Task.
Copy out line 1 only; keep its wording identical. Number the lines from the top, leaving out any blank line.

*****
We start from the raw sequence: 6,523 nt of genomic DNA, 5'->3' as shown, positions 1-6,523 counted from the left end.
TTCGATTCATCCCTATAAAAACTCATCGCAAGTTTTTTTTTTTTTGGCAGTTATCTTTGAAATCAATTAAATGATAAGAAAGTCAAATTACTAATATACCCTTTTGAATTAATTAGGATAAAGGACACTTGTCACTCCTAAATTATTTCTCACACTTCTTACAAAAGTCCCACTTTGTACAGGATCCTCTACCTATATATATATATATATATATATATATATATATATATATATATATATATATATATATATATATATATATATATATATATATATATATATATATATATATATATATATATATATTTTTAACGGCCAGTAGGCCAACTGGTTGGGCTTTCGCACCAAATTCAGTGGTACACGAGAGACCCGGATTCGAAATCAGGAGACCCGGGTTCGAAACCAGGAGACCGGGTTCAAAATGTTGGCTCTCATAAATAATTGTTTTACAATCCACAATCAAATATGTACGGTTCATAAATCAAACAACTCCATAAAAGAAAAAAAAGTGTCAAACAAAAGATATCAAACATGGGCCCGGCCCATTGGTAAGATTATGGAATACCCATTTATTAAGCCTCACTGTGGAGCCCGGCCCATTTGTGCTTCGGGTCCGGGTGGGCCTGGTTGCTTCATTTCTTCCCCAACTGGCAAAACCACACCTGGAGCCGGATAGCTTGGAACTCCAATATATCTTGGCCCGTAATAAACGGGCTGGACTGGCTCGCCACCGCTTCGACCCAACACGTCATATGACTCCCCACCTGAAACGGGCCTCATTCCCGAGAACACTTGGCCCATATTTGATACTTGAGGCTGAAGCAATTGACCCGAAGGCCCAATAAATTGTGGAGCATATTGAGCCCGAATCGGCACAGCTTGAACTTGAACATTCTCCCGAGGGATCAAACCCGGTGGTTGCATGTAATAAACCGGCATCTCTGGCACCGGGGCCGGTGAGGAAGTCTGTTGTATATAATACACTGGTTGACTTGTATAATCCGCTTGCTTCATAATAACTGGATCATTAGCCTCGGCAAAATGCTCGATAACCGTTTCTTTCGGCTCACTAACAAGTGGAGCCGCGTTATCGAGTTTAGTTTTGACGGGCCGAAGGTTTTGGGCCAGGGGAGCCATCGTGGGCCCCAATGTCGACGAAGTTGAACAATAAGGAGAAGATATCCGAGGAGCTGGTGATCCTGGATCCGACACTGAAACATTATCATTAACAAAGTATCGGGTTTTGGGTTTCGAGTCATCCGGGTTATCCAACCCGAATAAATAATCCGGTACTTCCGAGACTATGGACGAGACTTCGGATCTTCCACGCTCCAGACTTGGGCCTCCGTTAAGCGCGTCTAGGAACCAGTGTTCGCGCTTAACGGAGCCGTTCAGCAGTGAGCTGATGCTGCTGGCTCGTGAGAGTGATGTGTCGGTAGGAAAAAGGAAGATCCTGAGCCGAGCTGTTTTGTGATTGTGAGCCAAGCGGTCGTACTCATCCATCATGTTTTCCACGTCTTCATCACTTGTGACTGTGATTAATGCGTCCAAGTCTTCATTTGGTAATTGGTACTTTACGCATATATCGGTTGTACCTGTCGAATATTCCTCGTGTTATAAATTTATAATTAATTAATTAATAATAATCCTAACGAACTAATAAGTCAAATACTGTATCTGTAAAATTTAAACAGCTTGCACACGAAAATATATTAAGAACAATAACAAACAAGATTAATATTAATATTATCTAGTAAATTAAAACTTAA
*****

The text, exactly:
We start from the raw sequence: 6,523 nt of genomic DNA, 5'->3' as shown, positions 1-6,523 counted from the left end.